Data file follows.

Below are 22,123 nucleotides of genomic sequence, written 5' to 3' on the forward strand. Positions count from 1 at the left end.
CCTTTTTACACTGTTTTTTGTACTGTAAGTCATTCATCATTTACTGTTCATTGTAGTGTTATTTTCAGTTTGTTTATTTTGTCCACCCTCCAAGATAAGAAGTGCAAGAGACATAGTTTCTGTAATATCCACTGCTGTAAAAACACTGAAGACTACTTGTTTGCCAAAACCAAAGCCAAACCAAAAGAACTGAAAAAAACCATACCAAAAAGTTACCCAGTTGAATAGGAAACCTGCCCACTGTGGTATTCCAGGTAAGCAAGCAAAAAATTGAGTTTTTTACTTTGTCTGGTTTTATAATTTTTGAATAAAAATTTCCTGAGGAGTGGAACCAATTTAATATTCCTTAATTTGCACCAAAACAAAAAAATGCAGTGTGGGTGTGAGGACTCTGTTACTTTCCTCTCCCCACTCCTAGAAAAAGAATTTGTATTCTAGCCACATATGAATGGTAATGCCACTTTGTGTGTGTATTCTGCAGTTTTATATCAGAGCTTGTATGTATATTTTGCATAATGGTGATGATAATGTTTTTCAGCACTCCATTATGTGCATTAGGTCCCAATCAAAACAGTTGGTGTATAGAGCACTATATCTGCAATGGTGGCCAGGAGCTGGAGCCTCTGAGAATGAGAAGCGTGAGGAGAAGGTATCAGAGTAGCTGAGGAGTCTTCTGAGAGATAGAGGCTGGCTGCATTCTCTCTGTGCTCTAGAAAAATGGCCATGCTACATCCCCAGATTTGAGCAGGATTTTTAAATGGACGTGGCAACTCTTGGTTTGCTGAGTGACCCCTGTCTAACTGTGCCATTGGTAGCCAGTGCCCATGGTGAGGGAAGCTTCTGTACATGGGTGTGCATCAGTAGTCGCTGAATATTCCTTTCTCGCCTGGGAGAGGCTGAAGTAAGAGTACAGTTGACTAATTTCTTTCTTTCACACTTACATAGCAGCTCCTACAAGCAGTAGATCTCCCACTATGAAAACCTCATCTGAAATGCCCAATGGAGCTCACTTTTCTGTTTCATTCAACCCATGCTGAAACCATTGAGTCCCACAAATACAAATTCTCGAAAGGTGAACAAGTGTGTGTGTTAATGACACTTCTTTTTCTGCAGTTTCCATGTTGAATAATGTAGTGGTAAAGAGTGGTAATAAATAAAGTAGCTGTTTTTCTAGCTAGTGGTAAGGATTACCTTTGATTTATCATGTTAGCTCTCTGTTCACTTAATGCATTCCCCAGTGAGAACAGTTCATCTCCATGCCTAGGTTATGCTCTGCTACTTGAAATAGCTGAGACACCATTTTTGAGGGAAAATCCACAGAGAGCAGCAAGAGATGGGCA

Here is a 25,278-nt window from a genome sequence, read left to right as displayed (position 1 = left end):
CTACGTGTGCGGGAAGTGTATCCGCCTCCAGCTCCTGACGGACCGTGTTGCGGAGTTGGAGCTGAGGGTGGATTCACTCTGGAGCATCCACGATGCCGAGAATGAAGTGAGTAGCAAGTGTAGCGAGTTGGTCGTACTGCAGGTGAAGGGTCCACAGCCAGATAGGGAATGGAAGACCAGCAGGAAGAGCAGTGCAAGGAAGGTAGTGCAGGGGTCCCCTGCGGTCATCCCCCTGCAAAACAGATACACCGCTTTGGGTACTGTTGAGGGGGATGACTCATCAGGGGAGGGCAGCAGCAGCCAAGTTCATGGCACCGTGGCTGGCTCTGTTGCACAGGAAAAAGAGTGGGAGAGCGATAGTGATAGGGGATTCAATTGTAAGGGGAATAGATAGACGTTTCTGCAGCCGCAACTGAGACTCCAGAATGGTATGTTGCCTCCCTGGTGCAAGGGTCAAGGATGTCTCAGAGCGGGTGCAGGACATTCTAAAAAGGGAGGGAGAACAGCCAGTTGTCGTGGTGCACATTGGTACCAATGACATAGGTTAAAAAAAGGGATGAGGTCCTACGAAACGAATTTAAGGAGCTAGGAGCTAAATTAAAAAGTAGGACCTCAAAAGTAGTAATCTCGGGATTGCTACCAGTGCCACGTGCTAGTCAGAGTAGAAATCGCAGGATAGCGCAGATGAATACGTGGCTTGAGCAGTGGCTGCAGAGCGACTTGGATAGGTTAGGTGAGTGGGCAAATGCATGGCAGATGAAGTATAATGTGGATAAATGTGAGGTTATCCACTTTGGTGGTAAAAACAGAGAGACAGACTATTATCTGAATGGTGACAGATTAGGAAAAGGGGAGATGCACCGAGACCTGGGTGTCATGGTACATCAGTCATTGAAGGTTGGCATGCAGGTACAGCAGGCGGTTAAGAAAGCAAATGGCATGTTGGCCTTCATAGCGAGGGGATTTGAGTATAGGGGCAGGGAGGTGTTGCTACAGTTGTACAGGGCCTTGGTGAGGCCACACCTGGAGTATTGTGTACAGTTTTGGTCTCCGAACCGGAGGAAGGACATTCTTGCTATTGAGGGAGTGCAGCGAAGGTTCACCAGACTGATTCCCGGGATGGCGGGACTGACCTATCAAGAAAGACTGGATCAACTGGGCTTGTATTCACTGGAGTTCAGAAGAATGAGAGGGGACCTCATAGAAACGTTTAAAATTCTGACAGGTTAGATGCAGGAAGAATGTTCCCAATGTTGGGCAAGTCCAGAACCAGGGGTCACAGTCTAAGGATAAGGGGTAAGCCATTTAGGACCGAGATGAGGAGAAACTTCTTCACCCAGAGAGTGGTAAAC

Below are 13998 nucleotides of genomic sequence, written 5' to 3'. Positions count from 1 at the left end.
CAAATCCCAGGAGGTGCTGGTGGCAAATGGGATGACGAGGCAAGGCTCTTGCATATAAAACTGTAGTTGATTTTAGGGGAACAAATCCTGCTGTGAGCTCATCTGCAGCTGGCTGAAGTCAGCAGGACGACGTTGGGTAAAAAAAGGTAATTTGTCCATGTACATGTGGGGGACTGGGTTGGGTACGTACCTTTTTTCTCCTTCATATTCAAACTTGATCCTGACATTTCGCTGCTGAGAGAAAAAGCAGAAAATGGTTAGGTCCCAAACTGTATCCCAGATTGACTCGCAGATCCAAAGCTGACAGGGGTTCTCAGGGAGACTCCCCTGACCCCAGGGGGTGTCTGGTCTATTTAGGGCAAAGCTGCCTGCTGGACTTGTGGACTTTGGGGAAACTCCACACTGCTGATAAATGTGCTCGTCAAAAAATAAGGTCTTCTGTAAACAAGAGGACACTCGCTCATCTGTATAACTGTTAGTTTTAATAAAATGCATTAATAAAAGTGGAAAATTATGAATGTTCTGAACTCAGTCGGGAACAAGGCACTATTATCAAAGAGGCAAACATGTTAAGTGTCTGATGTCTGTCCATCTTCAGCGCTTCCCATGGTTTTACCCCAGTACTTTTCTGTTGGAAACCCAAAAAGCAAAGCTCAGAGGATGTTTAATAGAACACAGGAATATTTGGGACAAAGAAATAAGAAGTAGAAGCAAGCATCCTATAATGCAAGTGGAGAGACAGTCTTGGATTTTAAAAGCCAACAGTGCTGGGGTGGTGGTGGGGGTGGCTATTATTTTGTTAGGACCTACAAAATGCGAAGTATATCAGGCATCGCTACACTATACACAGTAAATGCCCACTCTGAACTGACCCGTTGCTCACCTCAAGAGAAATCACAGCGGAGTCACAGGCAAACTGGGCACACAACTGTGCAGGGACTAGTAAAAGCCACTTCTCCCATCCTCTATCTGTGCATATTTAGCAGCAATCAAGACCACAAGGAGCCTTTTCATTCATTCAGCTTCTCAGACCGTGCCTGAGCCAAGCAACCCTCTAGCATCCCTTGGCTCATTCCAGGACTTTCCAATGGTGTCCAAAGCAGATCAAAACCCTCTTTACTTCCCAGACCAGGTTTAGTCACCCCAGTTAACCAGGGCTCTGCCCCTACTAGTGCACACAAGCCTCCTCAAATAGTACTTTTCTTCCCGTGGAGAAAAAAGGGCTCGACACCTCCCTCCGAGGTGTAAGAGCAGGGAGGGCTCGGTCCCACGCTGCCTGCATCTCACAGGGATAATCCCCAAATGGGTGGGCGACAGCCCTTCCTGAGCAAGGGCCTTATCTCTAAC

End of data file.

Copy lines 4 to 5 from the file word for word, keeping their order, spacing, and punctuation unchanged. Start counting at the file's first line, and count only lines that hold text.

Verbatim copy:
CTACGTGTGCGGGAAGTGTATCCGCCTCCAGCTCCTGACGGACCGTGTTGCGGAGTTGGAGCTGAGGGTGGATTCACTCTGGAGCATCCACGATGCCGAGAATGAAGTGAGTAGCAAGTGTAGCGAGTTGGTCGTACTGCAGGTGAAGGGTCCACAGCCAGATAGGGAATGGAAGACCAGCAGGAAGAGCAGTGCAAGGAAGGTAGTGCAGGGGTCCCCTGCGGTCATCCCCCTGCAAAACAGATACACCGCTTTGGGTACTGTTGAGGGGGATGACTCATCAGGGGAGGGCAGCAGCAGCCAAGTTCATGGCACCGTGGCTGGCTCTGTTGCACAGGAAAAAGAGTGGGAGAGCGATAGTGATAGGGGATTCAATTGTAAGGGGAATAGATAGACGTTTCTGCAGCCGCAACTGAGACTCCAGAATGGTATGTTGCCTCCCTGGTGCAAGGGTCAAGGATGTCTCAGAGCGGGTGCAGGACATTCTAAAAAGGGAGGGAGAACAGCCAGTTGTCGTGGTGCACATTGGTACCAATGACATAGGTTAAAAAAAGGGATGAGGTCCTACGAAACGAATTTAAGGAGCTAGGAGCTAAATTAAAAAGTAGGACCTCAAAAGTAGTAATCTCGGGATTGCTACCAGTGCCACGTGCTAGTCAGAGTAGAAATCGCAGGATAGCGCAGATGAATACGTGGCTTGAGCAGTGGCTGCAGAGCGACTTGGATAGGTTAGGTGAGTGGGCAAATGCATGGCAGATGAAGTATAATGTGGATAAATGTGAGGTTATCCACTTTGGTGGTAAAAACAGAGAGACAGACTATTATCTGAATGGTGACAGATTAGGAAAAGGGGAGATGCACCGAGACCTGGGTGTCATGGTACATCAGTCATTGAAGGTTGGCATGCAGGTACAGCAGGCGGTTAAGAAAGCAAATGGCATGTTGGCCTTCATAGCGAGGGGATTTGAGTATAGGGGCAGGGAGGTGTTGCTACAGTTGTACAGGGCCTTGGTGAGGCCACACCTGGAGTATTGTGTACAGTTTTGGTCTCCGAACCGGAGGAAGGACATTCTTGCTATTGAGGGAGTGCAGCGAAGGTTCACCAGACTGATTCCCGGGATGGCGGGACTGACCTATCAAGAAAGACTGGATCAACTGGGCTTGTATTCACTGGAGTTCAGAAGAATGAGAGGGGACCTCATAGAAACGTTTAAAATTCTGACAGGTTAGATGCAGGAAGAATGTTCCCAATGTTGGGCAAGTCCAGAACCAGGGGTCACAGTCTAAGGATAAGGGGTAAGCCATTTAGGACCGAGATGAGGAGAAACTTCTTCACCCAGAGAGTGGTAAAC

Below are 13998 nucleotides of genomic sequence, written 5' to 3'. Positions count from 1 at the left end.